The only healthy thing for both, once it’s clear he’s made his decision, is for the woman to "tell" him goodbye "and go." This of course is hard as hell, and nearly impossible for some.But it's the only choice that can eventually be made, and take it from one who has been there and done that, the woman is better off breaking contact as soon as possible once she has received his unequivocal "no" response.Later, the priest may apologize, and even believe that he is sorry. I could only control my own actions, so I blamed myself the most. X for his schoolboy mentality and the way he handled and justified everything between us.
After a woman lays the situation out for what it is, and gives a necessary ultimatum of either growth in the relationship or an end to it, the priest's first reaction is going to be fear.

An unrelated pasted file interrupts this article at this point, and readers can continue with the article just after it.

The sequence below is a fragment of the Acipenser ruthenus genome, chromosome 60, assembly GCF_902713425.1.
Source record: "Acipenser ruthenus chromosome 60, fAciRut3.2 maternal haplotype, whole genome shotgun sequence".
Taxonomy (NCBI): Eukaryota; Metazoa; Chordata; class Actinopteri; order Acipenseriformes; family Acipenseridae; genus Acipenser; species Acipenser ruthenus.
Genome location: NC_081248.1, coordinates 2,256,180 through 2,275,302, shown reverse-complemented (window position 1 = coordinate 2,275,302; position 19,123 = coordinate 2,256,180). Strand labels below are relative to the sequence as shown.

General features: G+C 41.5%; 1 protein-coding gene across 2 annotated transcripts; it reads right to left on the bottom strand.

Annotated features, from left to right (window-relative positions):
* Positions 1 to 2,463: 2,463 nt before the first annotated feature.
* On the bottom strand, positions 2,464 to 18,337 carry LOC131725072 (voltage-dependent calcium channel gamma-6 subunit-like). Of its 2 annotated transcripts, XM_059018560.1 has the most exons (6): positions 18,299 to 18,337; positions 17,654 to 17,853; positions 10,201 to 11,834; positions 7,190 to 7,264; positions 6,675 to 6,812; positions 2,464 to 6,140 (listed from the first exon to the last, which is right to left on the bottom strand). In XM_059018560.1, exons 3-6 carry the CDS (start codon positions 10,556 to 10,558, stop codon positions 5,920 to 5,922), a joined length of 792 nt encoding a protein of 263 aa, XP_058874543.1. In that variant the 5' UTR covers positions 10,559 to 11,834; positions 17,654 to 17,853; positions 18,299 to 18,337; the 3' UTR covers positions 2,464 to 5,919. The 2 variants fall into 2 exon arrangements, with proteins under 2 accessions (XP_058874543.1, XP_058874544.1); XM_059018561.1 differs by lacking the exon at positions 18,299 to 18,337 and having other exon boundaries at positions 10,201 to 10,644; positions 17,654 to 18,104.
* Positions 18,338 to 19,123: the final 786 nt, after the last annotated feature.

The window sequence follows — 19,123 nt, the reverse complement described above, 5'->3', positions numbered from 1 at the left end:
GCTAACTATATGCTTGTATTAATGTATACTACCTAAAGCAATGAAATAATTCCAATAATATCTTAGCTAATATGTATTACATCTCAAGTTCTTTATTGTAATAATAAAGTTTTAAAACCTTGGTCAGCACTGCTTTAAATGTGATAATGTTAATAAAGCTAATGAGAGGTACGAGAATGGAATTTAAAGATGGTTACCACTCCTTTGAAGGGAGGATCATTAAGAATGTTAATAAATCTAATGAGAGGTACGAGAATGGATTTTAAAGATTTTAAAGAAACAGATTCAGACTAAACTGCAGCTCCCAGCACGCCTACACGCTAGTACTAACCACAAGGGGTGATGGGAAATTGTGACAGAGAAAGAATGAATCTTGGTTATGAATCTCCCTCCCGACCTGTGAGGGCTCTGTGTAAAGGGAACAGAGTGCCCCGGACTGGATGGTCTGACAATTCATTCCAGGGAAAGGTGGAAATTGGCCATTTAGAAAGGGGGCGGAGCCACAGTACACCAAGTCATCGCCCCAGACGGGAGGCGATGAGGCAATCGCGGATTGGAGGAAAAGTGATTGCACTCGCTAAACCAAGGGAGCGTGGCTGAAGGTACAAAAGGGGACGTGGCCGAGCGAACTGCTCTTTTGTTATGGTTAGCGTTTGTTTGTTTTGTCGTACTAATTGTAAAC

Fear of his reputation, his job, his reliance on the Catholic church for his livelihood.
He’s still steeped in the Church’s man-made rule of celibacy and holds himself on the pedestal of Jesus and St. Although receiving an apology may help the woman move toward forgiveness, it’s somewhat irrelevant in the large scheme of things. Because you can forgive a person whether or not he has apologized, and, if he has apologized, it’s questionable whether that was genuine.
Since the relationship and aftermath were largely based on inauthenticity, what’s to say that his apology is genuine, and what’s more, that your forgiveness is genuine?
He masks this with anger, lashes out at the woman frantically, proving his weakness under the shadows of celibacy by trying to exert a false power.
Again, the woman must accept that this is the case, and go through the grieving process. I mean, facing the truth, and eventually understanding why this is his initial reaction.
It is a "death drive" in a literal and personal sense for myself, but universally it means the cycle of euphoria, guilt, chastisement, withdrawal from the situation, addiction to it, and back to euphoria.
Each cycle becoming more intense and more destructive.
We’re always taught by society that we must forgive, we must let go of the grievance, or we can’t begin to heal.